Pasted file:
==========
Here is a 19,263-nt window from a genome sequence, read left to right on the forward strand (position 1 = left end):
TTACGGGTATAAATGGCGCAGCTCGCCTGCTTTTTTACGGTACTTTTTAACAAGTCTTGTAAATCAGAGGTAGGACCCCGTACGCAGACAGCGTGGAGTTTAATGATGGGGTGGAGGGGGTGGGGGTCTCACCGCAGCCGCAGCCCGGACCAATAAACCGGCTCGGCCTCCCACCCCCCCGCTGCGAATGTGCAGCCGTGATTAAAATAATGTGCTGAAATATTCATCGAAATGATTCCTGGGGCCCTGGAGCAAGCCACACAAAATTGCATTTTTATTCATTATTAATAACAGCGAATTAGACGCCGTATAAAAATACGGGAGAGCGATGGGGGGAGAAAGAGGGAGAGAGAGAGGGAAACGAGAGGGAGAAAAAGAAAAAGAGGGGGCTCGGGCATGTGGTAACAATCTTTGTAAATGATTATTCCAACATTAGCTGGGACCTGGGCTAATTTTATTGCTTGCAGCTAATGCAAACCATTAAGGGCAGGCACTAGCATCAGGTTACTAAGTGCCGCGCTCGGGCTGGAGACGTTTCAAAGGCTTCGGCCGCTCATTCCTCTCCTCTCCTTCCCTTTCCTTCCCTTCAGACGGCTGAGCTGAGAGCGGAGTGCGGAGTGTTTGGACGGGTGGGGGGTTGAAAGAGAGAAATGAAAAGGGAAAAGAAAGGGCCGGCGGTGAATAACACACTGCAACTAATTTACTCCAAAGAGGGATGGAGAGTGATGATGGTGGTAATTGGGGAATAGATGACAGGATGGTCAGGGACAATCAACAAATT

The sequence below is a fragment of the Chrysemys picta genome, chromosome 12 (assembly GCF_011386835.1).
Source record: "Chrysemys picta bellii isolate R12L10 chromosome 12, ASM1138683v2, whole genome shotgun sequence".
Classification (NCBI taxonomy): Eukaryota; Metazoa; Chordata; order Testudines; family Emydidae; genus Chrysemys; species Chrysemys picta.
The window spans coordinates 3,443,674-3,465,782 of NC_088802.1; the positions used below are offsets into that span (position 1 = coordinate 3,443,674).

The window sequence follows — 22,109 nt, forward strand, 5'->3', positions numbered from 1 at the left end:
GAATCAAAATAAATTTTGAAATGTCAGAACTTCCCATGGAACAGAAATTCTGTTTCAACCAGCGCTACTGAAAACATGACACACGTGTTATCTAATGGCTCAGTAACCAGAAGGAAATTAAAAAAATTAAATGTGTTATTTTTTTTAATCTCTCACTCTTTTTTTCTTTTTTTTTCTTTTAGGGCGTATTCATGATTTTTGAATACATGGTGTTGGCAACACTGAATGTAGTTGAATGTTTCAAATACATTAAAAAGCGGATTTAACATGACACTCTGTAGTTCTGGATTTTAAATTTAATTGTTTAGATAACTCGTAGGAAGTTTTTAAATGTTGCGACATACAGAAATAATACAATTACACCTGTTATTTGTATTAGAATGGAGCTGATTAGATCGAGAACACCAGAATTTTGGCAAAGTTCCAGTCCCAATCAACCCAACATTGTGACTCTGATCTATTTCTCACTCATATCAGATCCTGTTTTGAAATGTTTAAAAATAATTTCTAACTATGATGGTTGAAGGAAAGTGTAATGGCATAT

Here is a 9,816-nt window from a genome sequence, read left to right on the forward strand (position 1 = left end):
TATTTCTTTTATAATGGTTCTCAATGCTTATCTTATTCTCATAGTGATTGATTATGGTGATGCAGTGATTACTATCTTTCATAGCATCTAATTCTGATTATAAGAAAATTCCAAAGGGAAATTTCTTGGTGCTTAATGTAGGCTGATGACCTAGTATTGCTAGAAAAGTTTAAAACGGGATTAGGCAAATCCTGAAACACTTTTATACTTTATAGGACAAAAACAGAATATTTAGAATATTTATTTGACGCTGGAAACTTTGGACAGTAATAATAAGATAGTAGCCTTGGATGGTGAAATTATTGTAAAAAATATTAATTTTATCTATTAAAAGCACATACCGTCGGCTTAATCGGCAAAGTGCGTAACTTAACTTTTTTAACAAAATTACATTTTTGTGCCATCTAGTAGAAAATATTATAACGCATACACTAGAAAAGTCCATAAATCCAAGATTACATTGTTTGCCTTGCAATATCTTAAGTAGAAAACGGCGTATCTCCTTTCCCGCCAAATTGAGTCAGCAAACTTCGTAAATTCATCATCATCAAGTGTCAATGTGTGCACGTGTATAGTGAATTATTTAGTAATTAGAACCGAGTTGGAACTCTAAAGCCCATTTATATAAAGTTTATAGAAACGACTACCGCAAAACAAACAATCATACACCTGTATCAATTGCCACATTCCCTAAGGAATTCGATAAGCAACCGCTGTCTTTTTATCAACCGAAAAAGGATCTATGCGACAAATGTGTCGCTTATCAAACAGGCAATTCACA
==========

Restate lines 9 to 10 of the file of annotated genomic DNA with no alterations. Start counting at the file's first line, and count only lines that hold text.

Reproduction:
Here is a 9,816-nt window from a genome sequence, read left to right on the forward strand (position 1 = left end):
TATTTCTTTTATAATGGTTCTCAATGCTTATCTTATTCTCATAGTGATTGATTATGGTGATGCAGTGATTACTATCTTTCATAGCATCTAATTCTGATTATAAGAAAATTCCAAAGGGAAATTTCTTGGTGCTTAATGTAGGCTGATGACCTAGTATTGCTAGAAAAGTTTAAAACGGGATTAGGCAAATCCTGAAACACTTTTATACTTTATAGGACAAAAACAGAATATTTAGAATATTTATTTGACGCTGGAAACTTTGGACAGTAATAATAAGATAGTAGCCTTGGATGGTGAAATTATTGTAAAAAATATTAATTTTATCTATTAAAAGCACATACCGTCGGCTTAATCGGCAAAGTGCGTAACTTAACTTTTTTAACAAAATTACATTTTTGTGCCATCTAGTAGAAAATATTATAACGCATACACTAGAAAAGTCCATAAATCCAAGATTACATTGTTTGCCTTGCAATATCTTAAGTAGAAAACGGCGTATCTCCTTTCCCGCCAAATTGAGTCAGCAAACTTCGTAAATTCATCATCATCAAGTGTCAATGTGTGCACGTGTATAGTGAATTATTTAGTAATTAGAACCGAGTTGGAACTCTAAAGCCCATTTATATAAAGTTTATAGAAACGACTACCGCAAAACAAACAATCATACACCTGTATCAATTGCCACATTCCCTAAGGAATTCGATAAGCAACCGCTGTCTTTTTATCAACCGAAAAAGGATCTATGCGACAAATGTGTCGCTTATCAAACAGGCAATTCACA